…and How Does It Affect Compensation for Accident Victims?
A motorist, who is distracted by a conversation with a passenger, fails to stop at a red light and hits a pedestrian who was crossing the street at the intersection. Personal injury law allows the injured pedestrian to make a claim against the negligent driver to recover monetary compensation. If the pedestrian had been texting a friend and not paying attention while crossing the street, would that affect the compensation that the injured party receives? Depending upon the state in which the accident occurred, the injured pedestrian might not be entitled to receive any compensation or could have the compensation drastically reduced.
Identifying the party at fault
When the careless, negligent, or reckless behavior of one party causes personal injuries or property damage to another, the law imposes an obligation on the at-fault party to pay compensation for the harm that was caused. Depending on the facts of a particular accident, it is not uncommon for evidence gathered during an investigation to reveal the presence of fault on the part of a victim who contributed to causing the accident or the harm that resulted from it.
Fault on the part of the “plaintiff,” which is the party making a claim for compensation in a personal injury case, depends on the laws in the state in which the accident takes place. Some states refer to it as “contributory negligence,” and others use the term “comparative negligence.” Differences in the law dramatically influence the outcome for the plaintiff.
Contributory negligence prevents recovery of damages for personal injuries when a plaintiff fails to take reasonable care to avoid an accident or prevent the injuries resulting from it. It was, at one time, extensively applied throughout the United States in personal injury cases, but only four states and the District of Columbia continue to follow it.
The reason that contributory negligence fell out of favor was the harsh outcomes, including denying compensation to seriously injured plaintiffs who may have been as little as 1% at fault. For example, had the accident involving the distracted driver who ran a red light and injured a pedestrian crossing the street taken place in a state that follows the doctrine of contributory negligence, the pedestrian would not be entitled to be compensated by the at-fault motorist.
A jury may decide that texting while crossing the street was careless and find the pedestrian to be at least partially at fault. Remember, any degree of fault, even as little as 1%, prevents an award of damages to a victim in a state that follows the principle of contributory negligence. The harsh outcomes that can result from application of contributory negligence law to a case caused the vast majority of states to adopt a form of comparative negligence to replace it.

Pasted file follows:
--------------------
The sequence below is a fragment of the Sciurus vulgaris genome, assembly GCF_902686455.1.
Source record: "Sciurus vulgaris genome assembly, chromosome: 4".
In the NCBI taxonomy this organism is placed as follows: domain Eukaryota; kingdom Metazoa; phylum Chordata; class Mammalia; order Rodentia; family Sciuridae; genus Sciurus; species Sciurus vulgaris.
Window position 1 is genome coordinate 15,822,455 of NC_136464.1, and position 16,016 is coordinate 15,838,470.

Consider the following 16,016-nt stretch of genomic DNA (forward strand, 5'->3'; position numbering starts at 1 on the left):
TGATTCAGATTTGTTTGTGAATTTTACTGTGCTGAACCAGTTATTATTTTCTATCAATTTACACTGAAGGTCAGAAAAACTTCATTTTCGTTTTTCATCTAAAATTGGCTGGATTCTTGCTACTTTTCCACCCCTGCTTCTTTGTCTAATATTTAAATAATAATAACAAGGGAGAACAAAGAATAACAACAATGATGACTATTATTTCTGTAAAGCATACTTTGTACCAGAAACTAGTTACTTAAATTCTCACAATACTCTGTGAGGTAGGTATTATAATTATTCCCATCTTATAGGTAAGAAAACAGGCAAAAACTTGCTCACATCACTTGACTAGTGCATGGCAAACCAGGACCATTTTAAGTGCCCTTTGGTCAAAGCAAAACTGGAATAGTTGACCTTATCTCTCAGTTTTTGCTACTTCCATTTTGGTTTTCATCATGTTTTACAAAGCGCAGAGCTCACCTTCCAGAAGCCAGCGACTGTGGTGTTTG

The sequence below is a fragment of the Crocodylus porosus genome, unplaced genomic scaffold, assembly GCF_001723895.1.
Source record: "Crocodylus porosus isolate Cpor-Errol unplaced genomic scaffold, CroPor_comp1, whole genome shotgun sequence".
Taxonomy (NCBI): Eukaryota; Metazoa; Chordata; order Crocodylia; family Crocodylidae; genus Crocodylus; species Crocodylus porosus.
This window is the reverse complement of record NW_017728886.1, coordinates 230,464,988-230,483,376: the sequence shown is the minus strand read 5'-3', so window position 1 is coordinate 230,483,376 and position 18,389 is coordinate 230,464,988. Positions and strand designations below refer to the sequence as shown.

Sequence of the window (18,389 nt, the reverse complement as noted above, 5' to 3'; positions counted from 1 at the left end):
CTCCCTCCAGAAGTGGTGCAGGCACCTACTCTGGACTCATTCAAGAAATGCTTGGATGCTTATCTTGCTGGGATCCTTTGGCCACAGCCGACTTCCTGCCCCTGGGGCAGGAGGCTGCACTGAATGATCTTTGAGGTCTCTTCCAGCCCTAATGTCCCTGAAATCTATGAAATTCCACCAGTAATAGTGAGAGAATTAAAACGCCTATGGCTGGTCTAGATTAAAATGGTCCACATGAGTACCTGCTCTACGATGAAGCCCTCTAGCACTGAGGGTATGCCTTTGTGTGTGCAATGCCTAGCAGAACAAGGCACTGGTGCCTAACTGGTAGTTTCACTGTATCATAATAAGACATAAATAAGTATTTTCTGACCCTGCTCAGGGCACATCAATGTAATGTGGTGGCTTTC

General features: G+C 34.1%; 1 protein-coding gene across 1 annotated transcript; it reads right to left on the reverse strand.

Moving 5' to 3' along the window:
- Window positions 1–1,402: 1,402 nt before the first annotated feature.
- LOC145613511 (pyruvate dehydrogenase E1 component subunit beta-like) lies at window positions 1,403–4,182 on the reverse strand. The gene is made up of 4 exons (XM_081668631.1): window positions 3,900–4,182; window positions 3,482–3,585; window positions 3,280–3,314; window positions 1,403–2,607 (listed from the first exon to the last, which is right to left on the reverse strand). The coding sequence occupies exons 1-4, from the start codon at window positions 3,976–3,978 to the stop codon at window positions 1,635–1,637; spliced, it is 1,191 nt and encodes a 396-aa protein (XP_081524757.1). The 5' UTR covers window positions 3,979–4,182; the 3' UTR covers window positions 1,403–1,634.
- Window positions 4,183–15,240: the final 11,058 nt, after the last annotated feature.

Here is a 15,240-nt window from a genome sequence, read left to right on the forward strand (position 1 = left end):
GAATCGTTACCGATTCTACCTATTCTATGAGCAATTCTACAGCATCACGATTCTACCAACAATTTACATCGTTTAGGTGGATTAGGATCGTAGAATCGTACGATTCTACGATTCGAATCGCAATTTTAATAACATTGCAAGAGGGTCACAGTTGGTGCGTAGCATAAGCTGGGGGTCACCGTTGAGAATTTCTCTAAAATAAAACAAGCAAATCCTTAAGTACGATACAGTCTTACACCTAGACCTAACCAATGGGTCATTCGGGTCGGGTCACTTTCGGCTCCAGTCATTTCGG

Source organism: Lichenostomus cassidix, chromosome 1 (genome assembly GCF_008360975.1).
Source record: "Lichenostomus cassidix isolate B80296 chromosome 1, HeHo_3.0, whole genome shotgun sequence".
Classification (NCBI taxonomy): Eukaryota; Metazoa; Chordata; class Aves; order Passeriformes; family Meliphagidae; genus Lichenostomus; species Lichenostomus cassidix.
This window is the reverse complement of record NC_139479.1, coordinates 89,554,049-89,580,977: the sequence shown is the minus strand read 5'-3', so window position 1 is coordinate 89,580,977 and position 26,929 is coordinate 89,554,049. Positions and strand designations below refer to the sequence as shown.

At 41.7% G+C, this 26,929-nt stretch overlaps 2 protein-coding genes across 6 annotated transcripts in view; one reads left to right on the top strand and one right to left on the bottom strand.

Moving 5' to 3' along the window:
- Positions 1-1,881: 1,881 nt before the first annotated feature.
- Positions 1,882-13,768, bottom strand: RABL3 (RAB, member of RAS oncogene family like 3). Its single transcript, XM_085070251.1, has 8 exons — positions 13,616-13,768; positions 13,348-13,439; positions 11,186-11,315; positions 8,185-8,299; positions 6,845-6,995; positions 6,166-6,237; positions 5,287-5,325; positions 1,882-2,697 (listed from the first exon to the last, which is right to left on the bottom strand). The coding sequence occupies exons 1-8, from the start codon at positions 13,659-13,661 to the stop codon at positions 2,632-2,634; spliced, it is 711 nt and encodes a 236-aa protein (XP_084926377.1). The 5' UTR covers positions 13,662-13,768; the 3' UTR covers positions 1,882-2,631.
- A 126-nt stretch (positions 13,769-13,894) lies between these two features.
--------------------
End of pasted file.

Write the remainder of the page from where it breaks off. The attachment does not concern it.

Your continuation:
Other than those jurisdictions that continue to adhere to the doctrine of contributory negligence, some form of comparative negligence has been adopted across the country. Comparative negligence allows a judge or jury to consider the evidence and compare the degree of fault on the part of the plaintiff with the fault of the party being asked to pay damages. However, unlike in a state that follows contributory negligence, the plaintiff’s negligence does not prohibit recovery of damages.
States that adopted a pure comparative negligence rule reduce the recovery of compensation by the percentage to which the injured party is found to be at fault. If the evidence convinces jurors that texting while crossing the street made the pedestrian in our example to be 15% responsible for the accident, the driver would be responsible for 85% of the damages that would be awarded to the plaintiff.
States adopted one of two forms of comparative negligence: pure comparative negligence or modified comparative negligence. Pure comparative negligence allows a plaintiff to recover damages regardless of their percentage of fault. Damages are reduced by the plaintiff’s percentage of fault, but the result could be an award of damages to an injured party whose degree of fault exceeds that of the party against whom a claim is made. In order to prevent such a situation from occurring, Oregon and a few other states have adopted a modified form of comparative negligence.
Under a modified comparative negligence law, fault on the part of an injured party seeking damages cannot exceed 51% in order for that person to be entitled to compensation. The damages awarded are reduced by the percentage of fault on the part of a plaintiff found to be less than 51% at fault.
Consult a Bend personal injury lawyer
Modified comparative negligence makes the assessment of fault crucial to recovering damages in a personal injury case. If you or a loved one has been injured as a result of the fault of another party, representation by an experienced and knowledgeable Bend, Oregon, attorney is essential to the success of your claim for damages.